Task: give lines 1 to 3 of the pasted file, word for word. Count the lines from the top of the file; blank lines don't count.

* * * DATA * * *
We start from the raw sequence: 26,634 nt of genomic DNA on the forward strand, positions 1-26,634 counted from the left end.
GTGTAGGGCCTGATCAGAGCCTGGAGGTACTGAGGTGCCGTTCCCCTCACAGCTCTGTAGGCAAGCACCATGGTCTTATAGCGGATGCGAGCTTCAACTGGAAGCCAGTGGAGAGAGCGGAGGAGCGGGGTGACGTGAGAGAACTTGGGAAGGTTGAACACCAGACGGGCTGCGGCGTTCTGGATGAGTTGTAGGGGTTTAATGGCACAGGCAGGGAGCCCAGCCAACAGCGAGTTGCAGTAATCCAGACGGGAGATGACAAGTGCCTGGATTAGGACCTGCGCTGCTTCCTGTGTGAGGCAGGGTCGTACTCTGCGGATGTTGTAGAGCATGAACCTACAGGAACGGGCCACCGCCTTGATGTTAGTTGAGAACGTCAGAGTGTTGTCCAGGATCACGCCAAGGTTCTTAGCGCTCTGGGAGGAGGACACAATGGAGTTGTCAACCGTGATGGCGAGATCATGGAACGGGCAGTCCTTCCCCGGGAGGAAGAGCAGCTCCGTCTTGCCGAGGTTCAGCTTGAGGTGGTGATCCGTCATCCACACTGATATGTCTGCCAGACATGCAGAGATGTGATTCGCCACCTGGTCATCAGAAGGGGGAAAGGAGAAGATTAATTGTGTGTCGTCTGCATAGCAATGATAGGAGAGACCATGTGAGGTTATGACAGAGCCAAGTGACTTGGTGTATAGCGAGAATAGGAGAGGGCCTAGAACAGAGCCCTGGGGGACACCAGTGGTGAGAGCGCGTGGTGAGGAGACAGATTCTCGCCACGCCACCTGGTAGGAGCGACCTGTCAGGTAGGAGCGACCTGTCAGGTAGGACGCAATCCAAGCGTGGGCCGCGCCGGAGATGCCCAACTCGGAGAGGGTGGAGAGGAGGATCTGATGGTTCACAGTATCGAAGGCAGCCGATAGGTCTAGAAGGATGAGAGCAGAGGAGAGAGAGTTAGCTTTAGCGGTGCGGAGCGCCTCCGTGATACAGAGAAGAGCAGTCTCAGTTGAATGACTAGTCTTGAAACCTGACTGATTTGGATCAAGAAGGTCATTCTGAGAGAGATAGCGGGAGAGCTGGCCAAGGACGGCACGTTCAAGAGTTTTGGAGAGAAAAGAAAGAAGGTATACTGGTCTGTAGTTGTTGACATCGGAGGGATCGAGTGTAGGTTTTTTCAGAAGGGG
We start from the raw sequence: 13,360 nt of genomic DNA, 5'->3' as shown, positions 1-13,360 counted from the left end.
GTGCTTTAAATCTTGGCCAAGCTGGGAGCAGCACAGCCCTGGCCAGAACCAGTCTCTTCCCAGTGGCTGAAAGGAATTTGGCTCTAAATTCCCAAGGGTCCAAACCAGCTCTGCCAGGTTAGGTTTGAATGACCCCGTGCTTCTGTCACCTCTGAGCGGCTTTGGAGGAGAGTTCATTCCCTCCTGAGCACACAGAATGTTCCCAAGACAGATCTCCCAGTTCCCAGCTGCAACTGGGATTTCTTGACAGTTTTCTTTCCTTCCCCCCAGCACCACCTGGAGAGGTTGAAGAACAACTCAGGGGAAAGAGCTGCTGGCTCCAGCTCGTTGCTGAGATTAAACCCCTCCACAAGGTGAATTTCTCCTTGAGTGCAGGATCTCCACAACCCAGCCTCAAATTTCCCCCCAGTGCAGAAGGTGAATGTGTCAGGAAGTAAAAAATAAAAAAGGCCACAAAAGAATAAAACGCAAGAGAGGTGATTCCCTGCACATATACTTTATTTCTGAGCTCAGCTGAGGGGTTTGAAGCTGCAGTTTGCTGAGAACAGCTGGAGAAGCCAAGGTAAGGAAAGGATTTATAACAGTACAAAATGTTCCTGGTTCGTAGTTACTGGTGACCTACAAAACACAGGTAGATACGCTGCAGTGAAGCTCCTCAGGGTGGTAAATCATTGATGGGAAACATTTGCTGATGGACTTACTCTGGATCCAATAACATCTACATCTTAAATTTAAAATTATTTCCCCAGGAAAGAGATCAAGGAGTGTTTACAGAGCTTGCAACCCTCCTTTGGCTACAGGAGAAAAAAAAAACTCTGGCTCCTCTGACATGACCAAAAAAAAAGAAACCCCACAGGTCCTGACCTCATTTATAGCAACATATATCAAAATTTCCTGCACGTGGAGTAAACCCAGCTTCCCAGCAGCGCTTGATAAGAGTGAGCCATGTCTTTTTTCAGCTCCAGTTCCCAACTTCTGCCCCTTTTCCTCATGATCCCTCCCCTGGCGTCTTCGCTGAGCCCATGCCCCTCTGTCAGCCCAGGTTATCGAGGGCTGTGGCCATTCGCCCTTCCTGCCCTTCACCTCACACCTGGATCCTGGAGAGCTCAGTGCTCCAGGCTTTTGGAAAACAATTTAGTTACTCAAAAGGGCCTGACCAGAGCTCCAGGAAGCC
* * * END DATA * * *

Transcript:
We start from the raw sequence: 26,634 nt of genomic DNA on the forward strand, positions 1-26,634 counted from the left end.
GTGTAGGGCCTGATCAGAGCCTGGAGGTACTGAGGTGCCGTTCCCCTCACAGCTCTGTAGGCAAGCACCATGGTCTTATAGCGGATGCGAGCTTCAACTGGAAGCCAGTGGAGAGAGCGGAGGAGCGGGGTGACGTGAGAGAACTTGGGAAGGTTGAACACCAGACGGGCTGCGGCGTTCTGGATGAGTTGTAGGGGTTTAATGGCACAGGCAGGGAGCCCAGCCAACAGCGAGTTGCAGTAATCCAGACGGGAGATGACAAGTGCCTGGATTAGGACCTGCGCTGCTTCCTGTGTGAGGCAGGGTCGTACTCTGCGGATGTTGTAGAGCATGAACCTACAGGAACGGGCCACCGCCTTGATGTTAGTTGAGAACGTCAGAGTGTTGTCCAGGATCACGCCAAGGTTCTTAGCGCTCTGGGAGGAGGACACAATGGAGTTGTCAACCGTGATGGCGAGATCATGGAACGGGCAGTCCTTCCCCGGGAGGAAGAGCAGCTCCGTCTTGCCGAGGTTCAGCTTGAGGTGGTGATCCGTCATCCACACTGATATGTCTGCCAGACATGCAGAGATGTGATTCGCCACCTGGTCATCAGAAGGGGGAAAGGAGAAGATTAATTGTGTGTCGTCTGCATAGCAATGATAGGAGAGACCATGTGAGGTTATGACAGAGCCAAGTGACTTGGTGTATAGCGAGAATAGGAGAGGGCCTAGAACAGAGCCCTGGGGGACACCAGTGGTGAGAGCGCGTGGTGAGGAGACAGATTCTCGCCACGCCACCTGGTAGGAGCGACCTGTCAGGTAGGAGCGACCTGTCAGGTAGGACGCAATCCAAGCGTGGGCCGCGCCGGAGATGCCCAACTCGGAGAGGGTGGAGAGGAGGATCTGATGGTTCACAGTATCGAAGGCAGCCGATAGGTCTAGAAGGATGAGAGCAGAGGAGAGAGAGTTAGCTTTAGCGGTGCGGAGCGCCTCCGTGATACAGAGAAGAGCAGTCTCAGTTGAATGACTAGTCTTGAAACCTGACTGATTTGGATCAAGAAGGTCATTCTGAGAGAGATAGCGGGAGAGCTGGCCAAGGACGGCACGTTCAAGAGTTTTGGAGAGAAAAGAAAGAAGGTATACTGGTCTGTAGTTGTTGACATCGGAGGGATCGAGTGTAGGTTTTTTCAGAAGGGG
We start from the raw sequence: 13,360 nt of genomic DNA, 5'->3' as shown, positions 1-13,360 counted from the left end.